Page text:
Legal theory aside, most people readily recognize that the government has taken away a major part of your property rights when they require you to allow strangers to repeatedly enter your land without your consent. And that's true even if the trespassers only stay for a limited time. As Justice Amy Coney Barrett pointed out during the oral argument in this case, California's position would have allowed the government to require homeowners to permit protest demonstrations on their front lawns, so long as the protests last less than three hours per day, 120 days per year. Even a much shorter state-imposed front-yard protest still counts as a "taking" of the homeowner's property rights, under any plausible definition of the word….

The union-organizer context and the 6-3 split on the Supreme Court…. may lead many to view Wednesday's ruling through a left-right ideological lens — but that should be resisted. Had California prevailed, state governments would have had broad power to mandate "temporary" trespasses on private property. As I have pointed out previously, conservative state governments can abuse that power just as easily as liberal ones…. It is also far from clear that a victory for California would have benefited farm workers. Such a win might well have led growers to hire fewer such workers or offer lower pay and benefits, in order to offset the costs of disruption….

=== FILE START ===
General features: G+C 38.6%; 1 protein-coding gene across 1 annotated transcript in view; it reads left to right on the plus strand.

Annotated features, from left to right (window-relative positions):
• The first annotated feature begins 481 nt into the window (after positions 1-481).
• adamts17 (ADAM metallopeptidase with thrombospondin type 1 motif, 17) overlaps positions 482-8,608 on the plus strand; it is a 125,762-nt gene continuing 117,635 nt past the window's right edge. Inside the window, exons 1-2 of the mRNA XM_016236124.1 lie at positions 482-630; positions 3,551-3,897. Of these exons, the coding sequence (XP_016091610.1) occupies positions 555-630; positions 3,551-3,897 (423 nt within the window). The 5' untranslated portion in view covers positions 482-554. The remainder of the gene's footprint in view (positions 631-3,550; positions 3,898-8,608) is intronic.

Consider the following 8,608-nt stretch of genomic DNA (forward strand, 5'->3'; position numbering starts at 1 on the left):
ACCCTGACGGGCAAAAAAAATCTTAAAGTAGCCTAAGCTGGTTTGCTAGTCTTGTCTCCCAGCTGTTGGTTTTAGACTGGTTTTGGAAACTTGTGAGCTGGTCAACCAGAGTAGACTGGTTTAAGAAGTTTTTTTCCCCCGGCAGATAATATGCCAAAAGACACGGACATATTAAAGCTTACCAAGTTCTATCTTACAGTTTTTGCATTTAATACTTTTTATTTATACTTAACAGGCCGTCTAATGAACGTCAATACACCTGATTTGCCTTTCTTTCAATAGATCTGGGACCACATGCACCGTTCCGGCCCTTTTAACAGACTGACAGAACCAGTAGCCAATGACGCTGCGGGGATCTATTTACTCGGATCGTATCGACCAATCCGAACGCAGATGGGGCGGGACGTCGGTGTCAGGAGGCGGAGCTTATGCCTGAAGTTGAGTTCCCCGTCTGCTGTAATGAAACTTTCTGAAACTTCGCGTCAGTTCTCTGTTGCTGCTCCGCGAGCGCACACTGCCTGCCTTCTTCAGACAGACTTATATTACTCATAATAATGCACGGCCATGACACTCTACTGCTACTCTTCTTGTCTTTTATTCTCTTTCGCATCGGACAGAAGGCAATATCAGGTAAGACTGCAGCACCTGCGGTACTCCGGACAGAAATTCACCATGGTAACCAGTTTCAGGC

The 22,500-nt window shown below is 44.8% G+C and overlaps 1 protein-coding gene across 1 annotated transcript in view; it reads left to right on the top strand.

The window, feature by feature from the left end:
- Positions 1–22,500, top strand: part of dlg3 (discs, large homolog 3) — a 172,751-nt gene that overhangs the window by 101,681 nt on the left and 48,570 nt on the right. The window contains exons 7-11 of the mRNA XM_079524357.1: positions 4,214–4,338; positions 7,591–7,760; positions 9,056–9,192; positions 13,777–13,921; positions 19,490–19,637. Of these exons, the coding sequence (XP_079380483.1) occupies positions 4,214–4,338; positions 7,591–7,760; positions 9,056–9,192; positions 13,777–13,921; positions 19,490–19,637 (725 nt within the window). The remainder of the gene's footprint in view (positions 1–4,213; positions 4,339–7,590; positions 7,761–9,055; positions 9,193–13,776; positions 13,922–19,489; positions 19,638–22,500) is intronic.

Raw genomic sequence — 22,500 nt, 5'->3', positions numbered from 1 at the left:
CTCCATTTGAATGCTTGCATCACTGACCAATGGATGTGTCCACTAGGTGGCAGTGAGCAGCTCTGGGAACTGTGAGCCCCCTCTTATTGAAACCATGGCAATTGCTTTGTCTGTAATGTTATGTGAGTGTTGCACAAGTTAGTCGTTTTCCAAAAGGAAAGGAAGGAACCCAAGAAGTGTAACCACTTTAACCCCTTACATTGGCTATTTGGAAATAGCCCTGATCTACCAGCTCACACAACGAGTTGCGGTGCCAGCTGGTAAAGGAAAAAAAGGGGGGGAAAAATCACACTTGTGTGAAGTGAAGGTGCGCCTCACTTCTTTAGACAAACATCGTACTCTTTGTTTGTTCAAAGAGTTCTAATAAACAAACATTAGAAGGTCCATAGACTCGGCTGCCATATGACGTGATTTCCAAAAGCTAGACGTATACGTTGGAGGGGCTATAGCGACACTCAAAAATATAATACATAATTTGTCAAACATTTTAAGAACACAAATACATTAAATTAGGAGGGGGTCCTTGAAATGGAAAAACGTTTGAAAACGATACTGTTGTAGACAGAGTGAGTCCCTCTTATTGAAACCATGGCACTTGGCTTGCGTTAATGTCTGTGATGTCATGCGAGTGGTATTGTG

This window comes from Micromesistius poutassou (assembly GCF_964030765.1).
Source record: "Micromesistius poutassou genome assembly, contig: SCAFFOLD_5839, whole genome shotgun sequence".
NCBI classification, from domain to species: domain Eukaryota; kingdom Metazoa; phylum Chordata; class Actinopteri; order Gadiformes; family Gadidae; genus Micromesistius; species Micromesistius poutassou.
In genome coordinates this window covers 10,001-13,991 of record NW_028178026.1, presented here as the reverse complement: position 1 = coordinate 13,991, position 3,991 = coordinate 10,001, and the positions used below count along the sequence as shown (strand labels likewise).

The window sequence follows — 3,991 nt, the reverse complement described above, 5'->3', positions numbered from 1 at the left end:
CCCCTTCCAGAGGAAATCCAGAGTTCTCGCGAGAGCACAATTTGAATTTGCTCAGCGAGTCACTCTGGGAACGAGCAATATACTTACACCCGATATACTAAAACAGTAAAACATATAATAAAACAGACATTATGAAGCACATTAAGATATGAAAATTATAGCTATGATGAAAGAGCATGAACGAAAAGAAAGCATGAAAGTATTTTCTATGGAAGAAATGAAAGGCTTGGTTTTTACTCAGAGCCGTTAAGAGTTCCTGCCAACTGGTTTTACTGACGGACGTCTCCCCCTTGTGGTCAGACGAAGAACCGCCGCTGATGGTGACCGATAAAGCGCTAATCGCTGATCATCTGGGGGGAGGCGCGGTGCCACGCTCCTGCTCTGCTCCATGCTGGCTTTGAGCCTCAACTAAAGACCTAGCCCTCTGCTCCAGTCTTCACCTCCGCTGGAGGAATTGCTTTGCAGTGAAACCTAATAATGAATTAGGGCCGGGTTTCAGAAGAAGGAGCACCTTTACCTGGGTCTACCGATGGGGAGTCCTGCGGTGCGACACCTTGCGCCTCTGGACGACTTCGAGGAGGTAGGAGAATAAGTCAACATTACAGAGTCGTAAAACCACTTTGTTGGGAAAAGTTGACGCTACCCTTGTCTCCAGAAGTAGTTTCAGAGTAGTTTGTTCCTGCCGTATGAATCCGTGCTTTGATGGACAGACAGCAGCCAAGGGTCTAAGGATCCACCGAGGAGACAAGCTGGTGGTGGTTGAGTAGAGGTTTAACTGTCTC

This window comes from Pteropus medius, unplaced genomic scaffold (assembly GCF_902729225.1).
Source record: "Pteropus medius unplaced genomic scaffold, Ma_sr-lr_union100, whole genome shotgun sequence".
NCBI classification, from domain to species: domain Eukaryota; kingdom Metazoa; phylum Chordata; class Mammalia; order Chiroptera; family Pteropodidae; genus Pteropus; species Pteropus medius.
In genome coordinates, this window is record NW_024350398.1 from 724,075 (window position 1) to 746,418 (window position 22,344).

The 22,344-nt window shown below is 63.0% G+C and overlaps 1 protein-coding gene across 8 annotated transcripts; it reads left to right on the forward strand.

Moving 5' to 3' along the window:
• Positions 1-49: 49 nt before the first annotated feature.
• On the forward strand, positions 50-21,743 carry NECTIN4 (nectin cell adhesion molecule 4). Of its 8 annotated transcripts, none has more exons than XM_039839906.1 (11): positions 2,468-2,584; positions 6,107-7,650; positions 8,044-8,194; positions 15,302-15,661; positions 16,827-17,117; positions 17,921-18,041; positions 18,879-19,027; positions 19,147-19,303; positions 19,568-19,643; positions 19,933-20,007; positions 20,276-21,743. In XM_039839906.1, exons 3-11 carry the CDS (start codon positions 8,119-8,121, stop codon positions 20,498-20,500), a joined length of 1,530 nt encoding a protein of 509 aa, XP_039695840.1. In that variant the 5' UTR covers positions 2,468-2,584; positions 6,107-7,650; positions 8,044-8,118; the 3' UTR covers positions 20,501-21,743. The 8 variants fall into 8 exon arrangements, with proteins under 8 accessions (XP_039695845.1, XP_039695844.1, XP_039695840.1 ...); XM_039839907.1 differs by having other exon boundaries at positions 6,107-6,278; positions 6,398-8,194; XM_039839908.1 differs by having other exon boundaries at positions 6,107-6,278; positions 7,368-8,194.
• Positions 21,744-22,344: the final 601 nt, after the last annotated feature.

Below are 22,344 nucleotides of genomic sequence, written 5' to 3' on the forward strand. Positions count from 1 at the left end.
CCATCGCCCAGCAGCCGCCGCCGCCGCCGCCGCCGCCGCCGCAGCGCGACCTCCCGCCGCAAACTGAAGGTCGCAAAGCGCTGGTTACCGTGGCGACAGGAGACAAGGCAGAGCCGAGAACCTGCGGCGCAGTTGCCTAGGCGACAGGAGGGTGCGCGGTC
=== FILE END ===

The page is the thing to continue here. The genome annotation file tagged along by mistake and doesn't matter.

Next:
Wednesday's decision does not mean all government-mandated entry on private property qualifies as a taking. The court lists several exceptions to its general rule, including most "health and safety" inspections, and enforcement of regulations that bar owners from violating common law rights of others……

Despite these uncertainties and limitations, Cedar Point is a major step forward for constitutional property rights….

Elsewhere, in the article, I criticize Justice Stephen Breyer's dissent, which makes little sense, and would have had set a very dangerous precedent, had the Supreme Court adopted it.

I previously wrote about this case here, here, here and here.